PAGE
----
As employers and employees get more comfortable with the new working environment they find themselves in, the focus of business leaders should be moving from remote working productivity concerns to maintaining employee morale and a positive company culture in a remote environment.
The priority of all businesses should be the well being of employees, along with maintaining a positive work environment. This will enable staff, sometimes working alone for the first time, to thrive, which will in turn help company productivity and increase employee loyalty.
These are some of the ways that employee morale can be maintained when there is no physical company culture.
Employee morale is the sense of satisfaction, success and attitude an employee feels towards their job and company. It is their feeling of value and worth within an organisation and how they feel an organisation treats them. Companies can maintain this morale through employee development, employee engagement and importantly, company culture. In a physical workplace, your culture is promoted through daily social interactions, team meetings, the work environment and company activities. The efforts a company makes to enrich and delight employees all feeds into employee morale and culture. But this is not limited to the four walls of an organisation, that is office culture.
It is vital to create a culture that is felt and known by all employees, no matter their location. It is instilling the company values into every employee and their actions. In the remote environment, it is important to actively encourage one another to embody your company values in every interaction, with each other and your customers. It’s hugely important for employees to understand and embrace the values of a company; not only does it give a sense of belonging and purpose, it is also critical to uphold yourself to a moral standard during difficult times like these.
It is common practice in companies to hold daily or weekly team meetings and regular company updates, where everyone would be in attendance. Now, these meetings are more critical than ever before. Have daily team meetings where you discuss the focus and tasks for the day. It's also a good idea to set up weekly group meetings so that the company can all get together for a short catch up and to socialise a little bit. Meetings like these are even more relevant when remote working, as people aren’t seeing the day to day activities of the company or the individual team efforts. It is important for inclusion, productivity and well-being, as well as maintaining a sense of normality. Video conferencing tools like Google Hangouts and Zoom are excellent to facilitate these.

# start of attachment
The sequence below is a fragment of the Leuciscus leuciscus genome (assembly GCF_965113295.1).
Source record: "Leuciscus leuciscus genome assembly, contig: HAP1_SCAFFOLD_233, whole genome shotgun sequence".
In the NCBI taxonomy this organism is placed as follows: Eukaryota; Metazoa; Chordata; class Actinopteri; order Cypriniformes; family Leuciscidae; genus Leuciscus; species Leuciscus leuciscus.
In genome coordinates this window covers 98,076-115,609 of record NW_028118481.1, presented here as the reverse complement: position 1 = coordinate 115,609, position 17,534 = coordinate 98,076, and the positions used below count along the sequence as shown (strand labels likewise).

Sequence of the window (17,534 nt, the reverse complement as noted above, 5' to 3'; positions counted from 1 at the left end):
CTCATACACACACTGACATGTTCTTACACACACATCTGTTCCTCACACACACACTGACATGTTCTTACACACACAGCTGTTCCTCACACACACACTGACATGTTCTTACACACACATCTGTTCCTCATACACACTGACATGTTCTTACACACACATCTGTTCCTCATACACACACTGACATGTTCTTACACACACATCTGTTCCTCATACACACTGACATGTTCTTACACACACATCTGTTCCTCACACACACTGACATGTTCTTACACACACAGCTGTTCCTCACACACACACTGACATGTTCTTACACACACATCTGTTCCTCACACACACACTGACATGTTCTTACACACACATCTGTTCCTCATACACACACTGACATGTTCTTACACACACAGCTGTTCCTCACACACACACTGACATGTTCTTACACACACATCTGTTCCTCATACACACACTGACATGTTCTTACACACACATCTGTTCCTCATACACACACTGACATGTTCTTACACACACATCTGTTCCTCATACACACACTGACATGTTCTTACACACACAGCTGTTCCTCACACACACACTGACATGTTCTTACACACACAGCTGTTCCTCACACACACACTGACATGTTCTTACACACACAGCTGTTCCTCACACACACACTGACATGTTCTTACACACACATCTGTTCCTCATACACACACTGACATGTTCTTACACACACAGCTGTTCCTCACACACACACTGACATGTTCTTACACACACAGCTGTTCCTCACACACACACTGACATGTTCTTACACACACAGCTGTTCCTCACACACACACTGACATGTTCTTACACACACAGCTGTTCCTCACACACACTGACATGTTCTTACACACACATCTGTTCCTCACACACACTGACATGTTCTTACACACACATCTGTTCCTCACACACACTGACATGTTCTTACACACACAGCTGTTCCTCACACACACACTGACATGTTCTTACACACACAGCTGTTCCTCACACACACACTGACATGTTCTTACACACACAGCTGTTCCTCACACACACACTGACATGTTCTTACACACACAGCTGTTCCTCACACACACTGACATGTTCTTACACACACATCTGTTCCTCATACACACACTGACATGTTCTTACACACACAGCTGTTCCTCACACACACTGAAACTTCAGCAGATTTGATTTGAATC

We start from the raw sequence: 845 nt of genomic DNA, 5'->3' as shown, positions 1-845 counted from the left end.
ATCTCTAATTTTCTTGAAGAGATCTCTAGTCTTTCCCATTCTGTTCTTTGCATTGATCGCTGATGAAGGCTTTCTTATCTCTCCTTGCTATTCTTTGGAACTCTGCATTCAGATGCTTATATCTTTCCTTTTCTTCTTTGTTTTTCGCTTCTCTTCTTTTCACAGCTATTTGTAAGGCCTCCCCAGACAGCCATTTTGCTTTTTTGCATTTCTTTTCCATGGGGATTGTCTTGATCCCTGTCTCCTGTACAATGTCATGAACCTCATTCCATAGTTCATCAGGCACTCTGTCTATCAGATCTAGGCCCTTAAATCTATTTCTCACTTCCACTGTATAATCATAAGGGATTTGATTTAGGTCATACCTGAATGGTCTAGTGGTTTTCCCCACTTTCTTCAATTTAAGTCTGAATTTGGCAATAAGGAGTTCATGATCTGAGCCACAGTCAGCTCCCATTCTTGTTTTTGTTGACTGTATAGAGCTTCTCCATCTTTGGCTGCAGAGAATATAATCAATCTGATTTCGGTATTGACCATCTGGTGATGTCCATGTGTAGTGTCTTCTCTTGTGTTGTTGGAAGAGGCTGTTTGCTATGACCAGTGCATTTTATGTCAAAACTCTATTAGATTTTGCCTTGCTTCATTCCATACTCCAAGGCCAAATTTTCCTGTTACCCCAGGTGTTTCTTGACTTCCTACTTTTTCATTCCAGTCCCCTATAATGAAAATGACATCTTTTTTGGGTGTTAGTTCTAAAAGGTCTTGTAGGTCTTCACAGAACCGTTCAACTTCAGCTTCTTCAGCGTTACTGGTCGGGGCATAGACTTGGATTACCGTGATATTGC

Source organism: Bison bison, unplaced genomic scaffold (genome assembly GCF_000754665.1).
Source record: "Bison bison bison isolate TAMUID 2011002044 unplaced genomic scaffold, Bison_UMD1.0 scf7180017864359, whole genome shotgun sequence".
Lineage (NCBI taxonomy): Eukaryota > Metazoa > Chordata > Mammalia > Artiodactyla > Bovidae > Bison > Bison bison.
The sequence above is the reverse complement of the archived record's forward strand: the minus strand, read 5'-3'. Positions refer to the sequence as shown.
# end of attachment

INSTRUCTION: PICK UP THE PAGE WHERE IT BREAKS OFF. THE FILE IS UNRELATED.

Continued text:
Much like encouraging online ‘get-togethers’, the value of casual idea sharing is often underestimated and is notably missed now that it’s not an option. Video conferencing is not plausible for each and every discussion point, but online chat tools like Slack provide an ideal platform for idea sharing and informal communication. It’s also a great way to communicate with cross functional teams and promote inclusion.
As with business meetings, corporate social activities shouldn’t cease just because you are not together. If you have weekly drinks on a Thursday night, continue that virtually. Setting games or daily fun tasks is another way to stay connected in a non work capacity. The purpose is to retain connectivity and team mentality but it also positively impacts your employees mental well-being. Working remotely can be lonely and isolating; knowing there are set fun tasks and team bonding opportunities can go a long way when it comes to employee engagement and morale.
For many companies, the requirement to work remotely came into force practically overnight. Many people may not have an office space available to them, a lot will be creating makeshift work spaces at home. If your employee does not have a desk or chair consider making these available, either by borrowing from the office or purchasing something low cost for them to use during this time. Another way to boost employee morale is to commit a charitable donation to help those affected by this crisis. The core of company culture is understanding your employees values and aligning them to your business values. A gesture of goodwill like this will undoubtedly bring that alignment much closer together.
This is an uncertain time, with countless people worried about their jobs, particularly as there are so many unknowns. Ongoing internal communication is invaluable for employee morale. Regular updates on the health of the business in group meetings will help to alleviate fear and anxiety from a work perspective.
For many, circumstances will have invariably changed; those with children for example. It’s important for companies to understand that these changes have an impact on how people work and when they are available to work. Appreciating these circumstances and where possible, creating new working arrangements to suit these needs, will be hugely beneficial to both you and the employee.
Most people spend the majority of their week in work, normally in close proximity to colleagues. For many, close relationships and common interests with colleagues form. People underestimate the value of these relationships when they are suddenly apart. Pick a common interest that can be maintained virtually, for example, a book club or online game tournament.
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What is employee morale?
Employee morale is the sense of satisfaction, success and attitude an employee feels towards their job and company. It is their feeling of value and worth within an organisation and how they feel an organisation treats them.
How to maintain employee morale when remote working